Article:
Each FES consists of camera with a sensitive charge-coupled device (CCD) detector. These cameras obtain visible-light images of a small patch of sky (about 19.5 x 19.5 arcminutes) surrounding a science target. This light is fed to the FES by the mirrored front surface of a focal-plane assembly (FPA), which also contains the entrance apertures for the far-ultraviolet spectrograph. The FES determines the positions of several field stars in the neighborhood of the target, and feeds this information to the satellite control system in order to keep FUSE centered on the target (to an accuracy of about 0.5 arcseconds) during science exposures. Only one FES is required for operations: the other serves as a redundant backup system.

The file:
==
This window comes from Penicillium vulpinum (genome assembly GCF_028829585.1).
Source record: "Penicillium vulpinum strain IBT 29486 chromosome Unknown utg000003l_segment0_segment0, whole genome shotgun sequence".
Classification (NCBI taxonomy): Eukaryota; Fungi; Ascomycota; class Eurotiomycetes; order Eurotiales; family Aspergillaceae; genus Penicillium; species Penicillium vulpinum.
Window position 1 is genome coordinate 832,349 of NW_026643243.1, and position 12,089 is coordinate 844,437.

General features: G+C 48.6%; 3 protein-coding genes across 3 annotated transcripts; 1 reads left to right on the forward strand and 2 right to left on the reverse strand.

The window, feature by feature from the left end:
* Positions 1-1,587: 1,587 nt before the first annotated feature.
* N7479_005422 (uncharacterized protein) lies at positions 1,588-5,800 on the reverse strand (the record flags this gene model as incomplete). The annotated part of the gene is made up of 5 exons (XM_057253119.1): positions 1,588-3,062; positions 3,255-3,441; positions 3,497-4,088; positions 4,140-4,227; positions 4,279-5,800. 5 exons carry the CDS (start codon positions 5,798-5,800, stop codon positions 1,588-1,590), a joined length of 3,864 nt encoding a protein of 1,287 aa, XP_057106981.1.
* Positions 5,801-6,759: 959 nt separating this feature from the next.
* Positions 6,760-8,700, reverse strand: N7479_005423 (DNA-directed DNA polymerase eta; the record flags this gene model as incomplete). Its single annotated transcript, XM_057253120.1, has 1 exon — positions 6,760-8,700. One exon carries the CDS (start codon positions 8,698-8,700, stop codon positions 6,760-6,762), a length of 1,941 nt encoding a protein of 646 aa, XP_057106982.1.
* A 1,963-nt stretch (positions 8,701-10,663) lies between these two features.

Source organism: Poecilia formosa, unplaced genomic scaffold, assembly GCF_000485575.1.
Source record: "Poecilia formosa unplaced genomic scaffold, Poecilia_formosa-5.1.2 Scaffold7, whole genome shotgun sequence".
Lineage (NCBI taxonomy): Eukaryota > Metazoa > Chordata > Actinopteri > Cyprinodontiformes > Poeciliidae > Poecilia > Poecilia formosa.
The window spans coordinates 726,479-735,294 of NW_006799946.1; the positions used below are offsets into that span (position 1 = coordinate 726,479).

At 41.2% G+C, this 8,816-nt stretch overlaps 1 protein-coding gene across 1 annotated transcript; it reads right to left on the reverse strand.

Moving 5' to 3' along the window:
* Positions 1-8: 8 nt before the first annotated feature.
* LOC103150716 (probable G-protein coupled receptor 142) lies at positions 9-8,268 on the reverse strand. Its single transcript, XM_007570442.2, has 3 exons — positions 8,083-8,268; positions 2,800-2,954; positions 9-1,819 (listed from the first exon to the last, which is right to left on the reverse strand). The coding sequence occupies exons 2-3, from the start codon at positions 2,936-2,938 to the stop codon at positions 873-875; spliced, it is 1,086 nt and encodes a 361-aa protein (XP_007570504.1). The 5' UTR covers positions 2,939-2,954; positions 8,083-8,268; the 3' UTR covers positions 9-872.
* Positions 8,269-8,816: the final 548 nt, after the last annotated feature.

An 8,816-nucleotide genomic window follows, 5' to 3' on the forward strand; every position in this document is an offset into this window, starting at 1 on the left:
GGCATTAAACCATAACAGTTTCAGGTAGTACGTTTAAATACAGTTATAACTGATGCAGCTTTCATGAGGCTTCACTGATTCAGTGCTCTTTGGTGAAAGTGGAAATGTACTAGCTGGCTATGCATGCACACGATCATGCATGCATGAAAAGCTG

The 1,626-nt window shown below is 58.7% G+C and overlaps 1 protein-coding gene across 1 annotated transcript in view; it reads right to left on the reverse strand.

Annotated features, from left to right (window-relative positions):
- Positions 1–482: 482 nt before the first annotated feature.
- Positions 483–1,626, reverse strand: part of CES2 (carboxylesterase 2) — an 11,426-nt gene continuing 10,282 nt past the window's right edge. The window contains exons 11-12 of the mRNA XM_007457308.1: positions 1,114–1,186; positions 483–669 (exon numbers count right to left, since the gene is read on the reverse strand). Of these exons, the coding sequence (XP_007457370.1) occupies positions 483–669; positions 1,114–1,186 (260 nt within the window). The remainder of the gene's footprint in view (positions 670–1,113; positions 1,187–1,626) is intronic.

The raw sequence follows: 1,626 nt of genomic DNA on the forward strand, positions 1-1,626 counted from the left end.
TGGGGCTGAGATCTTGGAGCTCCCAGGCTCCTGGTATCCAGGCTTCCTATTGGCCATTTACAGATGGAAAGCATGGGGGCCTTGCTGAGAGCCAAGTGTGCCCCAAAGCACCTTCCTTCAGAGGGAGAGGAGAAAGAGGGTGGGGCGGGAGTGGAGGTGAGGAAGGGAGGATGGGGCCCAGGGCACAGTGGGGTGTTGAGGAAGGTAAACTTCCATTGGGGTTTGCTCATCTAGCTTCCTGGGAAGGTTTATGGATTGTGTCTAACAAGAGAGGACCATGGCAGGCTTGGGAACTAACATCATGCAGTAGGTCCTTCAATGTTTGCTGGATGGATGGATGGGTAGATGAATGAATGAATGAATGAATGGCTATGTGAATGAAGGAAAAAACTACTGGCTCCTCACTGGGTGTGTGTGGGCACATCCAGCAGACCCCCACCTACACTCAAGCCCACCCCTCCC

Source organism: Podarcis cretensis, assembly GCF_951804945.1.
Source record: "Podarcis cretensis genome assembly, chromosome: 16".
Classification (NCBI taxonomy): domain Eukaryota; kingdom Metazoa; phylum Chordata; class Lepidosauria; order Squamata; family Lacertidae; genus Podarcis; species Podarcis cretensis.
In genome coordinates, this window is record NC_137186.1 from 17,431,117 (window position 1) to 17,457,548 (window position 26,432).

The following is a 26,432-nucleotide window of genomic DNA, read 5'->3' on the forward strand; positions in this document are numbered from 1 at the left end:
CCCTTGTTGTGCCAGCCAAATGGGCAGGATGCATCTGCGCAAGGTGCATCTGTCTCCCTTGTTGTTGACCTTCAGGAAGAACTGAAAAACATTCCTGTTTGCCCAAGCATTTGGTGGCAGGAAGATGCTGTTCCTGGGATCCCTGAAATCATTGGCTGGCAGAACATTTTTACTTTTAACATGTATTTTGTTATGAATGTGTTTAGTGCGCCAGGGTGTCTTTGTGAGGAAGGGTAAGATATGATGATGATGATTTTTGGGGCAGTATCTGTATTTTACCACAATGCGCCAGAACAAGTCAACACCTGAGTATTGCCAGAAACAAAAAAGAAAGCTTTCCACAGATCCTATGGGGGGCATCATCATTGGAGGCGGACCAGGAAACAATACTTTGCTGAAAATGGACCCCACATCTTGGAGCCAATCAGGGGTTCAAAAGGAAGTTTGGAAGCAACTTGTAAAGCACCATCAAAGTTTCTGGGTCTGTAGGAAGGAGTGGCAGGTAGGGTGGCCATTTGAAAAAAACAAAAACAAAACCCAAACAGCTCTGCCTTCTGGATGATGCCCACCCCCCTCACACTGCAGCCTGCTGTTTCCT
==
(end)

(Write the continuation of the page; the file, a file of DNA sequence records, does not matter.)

The CCDs in the FES units have 1024 x 1024 pixels, each of which is 24 microns square. In order to be sufficiently sensitive, they are cooled to approximately -60 degrees C by means of a thermoelectric cooler unit. The excess heat generated by these units is removed from the spectrograph cavity by conduction along a heat strap to a large, flat radiator (see above), which will be mounted on the side of the satellite. The satellite is positioned so that the active FES radiator is kept in the shade.
Photo Credits: Rejean Michaud (CSA Space Science Program Office)